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* Index edges lower as resources drag
* Bombardier hits six-year high after profit rises
By Leah Schnurr
TORONTO, June 4 (Reuters) - Faltering resource issues pulled the Toronto Stock Exchange's main index slightly lower on Wednesday, as materials and energy companies were stung by weaker commodity prices.
With the majority of sectors pushing higher, the falling resource groups were largely responsible for the benchmark's slide. The heavyweight energy sector, which has frequently dictated the market's direction, followed the oil price to give up 1 percent.
Petro-Canada PCA.TO fell 74 Canadian cents, or 1.3 percent, to C$56.84, while Suncor Energy (SU.TO) was down 60 Canadian cents, or 0.9 percent, at C$66.00.
The materials sector, home to resource issues, also weighed on the TSX as it lost 1 percent. Fertilizer company Potash Corp of Saskatchewan (POT.TO) slipped 80 Canadian cents, or 0.4 percent, to C$212.50, while miner Teck Cominco TCKb.TO was off C$1.18, or 2.4 percent, at C$48.35.
"We're getting a little bit coming off the energy sector, and I think that's affecting all Canadian stocks," said Douglas Davis, president of Davis-Rea.
The S&P/TSX composite index .GSPTSE closed down 38.15 points, or 0.26 percent, at 14,690.46 with just three of its 10 main groups lower.
The telecoms group was the other sector in the negative, taking a 0.8 percent trim. Rogers Communications (RCIb.TO) slid 87 Canadian cents, or 2.1 percent, to C$41.64.
Crystallex International KRY.TO fell 4 Canadian cents, or 4.9 percent, to 77 Canadian cents, continuing its decline as the resignation of the miner's chief executive underscored doubts surrounding the company ever developing its Las Cristinas gold deposit in Venezuela.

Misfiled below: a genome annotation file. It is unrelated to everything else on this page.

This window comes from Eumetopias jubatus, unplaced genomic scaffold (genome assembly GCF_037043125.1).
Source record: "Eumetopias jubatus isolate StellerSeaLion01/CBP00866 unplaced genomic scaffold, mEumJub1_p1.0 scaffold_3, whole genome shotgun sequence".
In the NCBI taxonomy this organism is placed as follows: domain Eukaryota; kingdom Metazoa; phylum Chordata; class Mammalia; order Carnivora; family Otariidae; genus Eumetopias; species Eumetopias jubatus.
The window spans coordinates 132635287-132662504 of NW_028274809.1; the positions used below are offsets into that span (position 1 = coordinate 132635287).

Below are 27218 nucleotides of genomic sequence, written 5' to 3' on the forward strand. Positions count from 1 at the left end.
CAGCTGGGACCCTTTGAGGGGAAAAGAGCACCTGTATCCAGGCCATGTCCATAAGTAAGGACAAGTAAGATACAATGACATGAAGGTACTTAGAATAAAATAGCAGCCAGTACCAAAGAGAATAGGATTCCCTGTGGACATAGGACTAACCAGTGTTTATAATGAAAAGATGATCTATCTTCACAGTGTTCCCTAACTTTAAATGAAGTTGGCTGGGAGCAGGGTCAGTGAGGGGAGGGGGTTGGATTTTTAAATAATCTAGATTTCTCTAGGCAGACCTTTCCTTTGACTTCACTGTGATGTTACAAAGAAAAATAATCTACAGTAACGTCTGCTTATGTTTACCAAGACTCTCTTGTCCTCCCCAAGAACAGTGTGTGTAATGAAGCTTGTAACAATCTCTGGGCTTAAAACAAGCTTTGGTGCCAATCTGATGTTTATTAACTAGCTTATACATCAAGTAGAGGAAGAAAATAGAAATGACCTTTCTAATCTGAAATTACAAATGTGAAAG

On the upside, shares of Bombardier (BBDb.TO) rose to a six-year high, closing up 74 Canadian cents, or 9.1 percent, at C$8.90 after it said its quarterly profit nearly tripled, while aircraft deliveries rose.
Levente Mady, a broker at MF Global Canada in Vancouver, said that while U.S. financials were hurt by persistent worries over added fallout from the credit squeeze, the Canadian banks were able to ignore it, edging up 0.2 percent.
"It seems like there's a lot of bad news built into the market. Certainly the Canadian equity market is still fairly close to the all-time highs, which is not necessarily the case for a lot of other markets world-wide, especially in the States," said Mady.
"It remains to be seen going forward how profitability will be affected, and until we see some softer numbers on the earnings reports, Canada seems to be in decent shape."
Market volume was 379 million shares worth C$8.4 billion. Decliners outpaced advancers 865 to 705. The blue chip S&P/TSX 60 index .TSE60 closed down 2.06 points, or 0.23 percent, at 876.18.
In New York, the Dow Jones industrial index .DJI closed down 12.37 points, or 0.1 percent, at 12,390.48 amid concerns about more credit losses, while comments from U.S. Federal Reserve Chairman Ben Bernanke fueled inflation fears.
The Nasdaq composite index .IXIC rose 22.66 points, or 0.91 percent, to 2,503.14 as technology shares recovered. ($1=$1.02 Canadian) (Reporting by Leah Schnurr; editing by Rob Wilson)